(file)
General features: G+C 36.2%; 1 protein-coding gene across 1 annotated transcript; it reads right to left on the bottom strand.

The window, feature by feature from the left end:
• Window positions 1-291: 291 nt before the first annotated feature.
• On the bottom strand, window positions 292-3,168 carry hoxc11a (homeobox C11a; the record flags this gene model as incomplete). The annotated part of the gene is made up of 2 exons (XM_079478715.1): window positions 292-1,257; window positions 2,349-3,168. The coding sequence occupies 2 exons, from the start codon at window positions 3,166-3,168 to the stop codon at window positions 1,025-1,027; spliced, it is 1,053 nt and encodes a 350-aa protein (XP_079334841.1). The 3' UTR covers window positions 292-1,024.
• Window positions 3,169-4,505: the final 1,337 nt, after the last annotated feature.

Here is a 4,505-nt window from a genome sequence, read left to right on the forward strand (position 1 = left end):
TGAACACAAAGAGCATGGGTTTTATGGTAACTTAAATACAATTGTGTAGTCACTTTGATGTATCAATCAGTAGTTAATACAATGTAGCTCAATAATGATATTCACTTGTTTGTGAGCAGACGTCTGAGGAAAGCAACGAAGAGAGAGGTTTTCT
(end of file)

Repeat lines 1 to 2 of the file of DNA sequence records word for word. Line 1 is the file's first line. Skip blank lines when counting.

General features: G+C 36.2%; 1 protein-coding gene across 1 annotated transcript; it reads right to left on the bottom strand.

The window, feature by feature from the left end: